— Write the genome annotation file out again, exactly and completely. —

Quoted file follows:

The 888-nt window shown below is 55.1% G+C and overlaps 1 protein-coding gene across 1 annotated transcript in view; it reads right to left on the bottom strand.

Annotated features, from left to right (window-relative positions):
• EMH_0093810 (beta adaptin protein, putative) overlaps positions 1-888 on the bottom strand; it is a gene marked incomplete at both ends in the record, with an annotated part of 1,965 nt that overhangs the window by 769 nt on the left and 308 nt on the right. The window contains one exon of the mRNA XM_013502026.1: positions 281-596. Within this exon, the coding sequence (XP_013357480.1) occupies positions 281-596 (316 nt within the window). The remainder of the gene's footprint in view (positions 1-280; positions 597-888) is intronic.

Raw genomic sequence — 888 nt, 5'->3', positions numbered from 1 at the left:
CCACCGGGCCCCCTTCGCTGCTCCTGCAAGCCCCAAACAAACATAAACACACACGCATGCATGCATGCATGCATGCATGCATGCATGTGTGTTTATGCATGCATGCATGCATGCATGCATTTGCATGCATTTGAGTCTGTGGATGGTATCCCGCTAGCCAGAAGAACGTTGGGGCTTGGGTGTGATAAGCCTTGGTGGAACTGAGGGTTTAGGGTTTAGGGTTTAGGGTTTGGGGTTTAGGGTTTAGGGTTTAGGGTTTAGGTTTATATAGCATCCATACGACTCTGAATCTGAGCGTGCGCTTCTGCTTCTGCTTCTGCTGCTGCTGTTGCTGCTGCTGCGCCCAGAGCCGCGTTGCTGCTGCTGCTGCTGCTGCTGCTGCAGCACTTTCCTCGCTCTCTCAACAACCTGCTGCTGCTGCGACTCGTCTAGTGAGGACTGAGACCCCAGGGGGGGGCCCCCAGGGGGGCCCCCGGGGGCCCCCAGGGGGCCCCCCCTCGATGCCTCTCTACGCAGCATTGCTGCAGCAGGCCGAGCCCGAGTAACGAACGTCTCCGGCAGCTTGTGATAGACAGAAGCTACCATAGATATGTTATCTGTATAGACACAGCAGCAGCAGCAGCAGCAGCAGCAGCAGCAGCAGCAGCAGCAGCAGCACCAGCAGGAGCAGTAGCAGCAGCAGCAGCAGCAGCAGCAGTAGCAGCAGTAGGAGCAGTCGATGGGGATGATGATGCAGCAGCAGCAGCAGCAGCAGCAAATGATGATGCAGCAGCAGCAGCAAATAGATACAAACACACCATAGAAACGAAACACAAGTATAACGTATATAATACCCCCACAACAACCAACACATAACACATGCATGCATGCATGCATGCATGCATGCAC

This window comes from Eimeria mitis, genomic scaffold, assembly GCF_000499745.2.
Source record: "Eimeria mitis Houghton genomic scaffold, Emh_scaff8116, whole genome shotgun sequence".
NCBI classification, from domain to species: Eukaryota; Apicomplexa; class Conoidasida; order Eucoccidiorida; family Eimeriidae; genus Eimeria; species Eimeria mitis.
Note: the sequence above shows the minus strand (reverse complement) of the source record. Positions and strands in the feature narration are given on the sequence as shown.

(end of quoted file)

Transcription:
The 888-nt window shown below is 55.1% G+C and overlaps 1 protein-coding gene across 1 annotated transcript in view; it reads right to left on the bottom strand.

Annotated features, from left to right (window-relative positions):
• EMH_0093810 (beta adaptin protein, putative) overlaps positions 1-888 on the bottom strand; it is a gene marked incomplete at both ends in the record, with an annotated part of 1,965 nt that overhangs the window by 769 nt on the left and 308 nt on the right. The window contains one exon of the mRNA XM_013502026.1: positions 281-596. Within this exon, the coding sequence (XP_013357480.1) occupies positions 281-596 (316 nt within the window). The remainder of the gene's footprint in view (positions 1-280; positions 597-888) is intronic.

Raw genomic sequence — 888 nt, 5'->3', positions numbered from 1 at the left:
CCACCGGGCCCCCTTCGCTGCTCCTGCAAGCCCCAAACAAACATAAACACACACGCATGCATGCATGCATGCATGCATGCATGCATGTGTGTTTATGCATGCATGCATGCATGCATGCATTTGCATGCATTTGAGTCTGTGGATGGTATCCCGCTAGCCAGAAGAACGTTGGGGCTTGGGTGTGATAAGCCTTGGTGGAACTGAGGGTTTAGGGTTTAGGGTTTAGGGTTTGGGGTTTAGGGTTTAGGGTTTAGGGTTTAGGTTTATATAGCATCCATACGACTCTGAATCTGAGCGTGCGCTTCTGCTTCTGCTTCTGCTGCTGCTGTTGCTGCTGCTGCGCCCAGAGCCGCGTTGCTGCTGCTGCTGCTGCTGCTGCTGCAGCACTTTCCTCGCTCTCTCAACAACCTGCTGCTGCTGCGACTCGTCTAGTGAGGACTGAGACCCCAGGGGGGGGCCCCCAGGGGGGCCCCCGGGGGCCCCCAGGGGGCCCCCCCTCGATGCCTCTCTACGCAGCATTGCTGCAGCAGGCCGAGCCCGAGTAACGAACGTCTCCGGCAGCTTGTGATAGACAGAAGCTACCATAGATATGTTATCTGTATAGACACAGCAGCAGCAGCAGCAGCAGCAGCAGCAGCAGCAGCAGCAGCAGCAGCACCAGCAGGAGCAGTAGCAGCAGCAGCAGCAGCAGCAGCAGTAGCAGCAGTAGGAGCAGTCGATGGGGATGATGATGCAGCAGCAGCAGCAGCAGCAGCAAATGATGATGCAGCAGCAGCAGCAAATAGATACAAACACACCATAGAAACGAAACACAAGTATAACGTATATAATACCCCCACAACAACCAACACATAACACATGCATGCATGCATGCATGCATGCATGCAC

This window comes from Eimeria mitis, genomic scaffold, assembly GCF_000499745.2.
Source record: "Eimeria mitis Houghton genomic scaffold, Emh_scaff8116, whole genome shotgun sequence".
NCBI classification, from domain to species: Eukaryota; Apicomplexa; class Conoidasida; order Eucoccidiorida; family Eimeriidae; genus Eimeria; species Eimeria mitis.
Note: the sequence above shows the minus strand (reverse complement) of the source record. Positions and strands in the feature narration are given on the sequence as shown.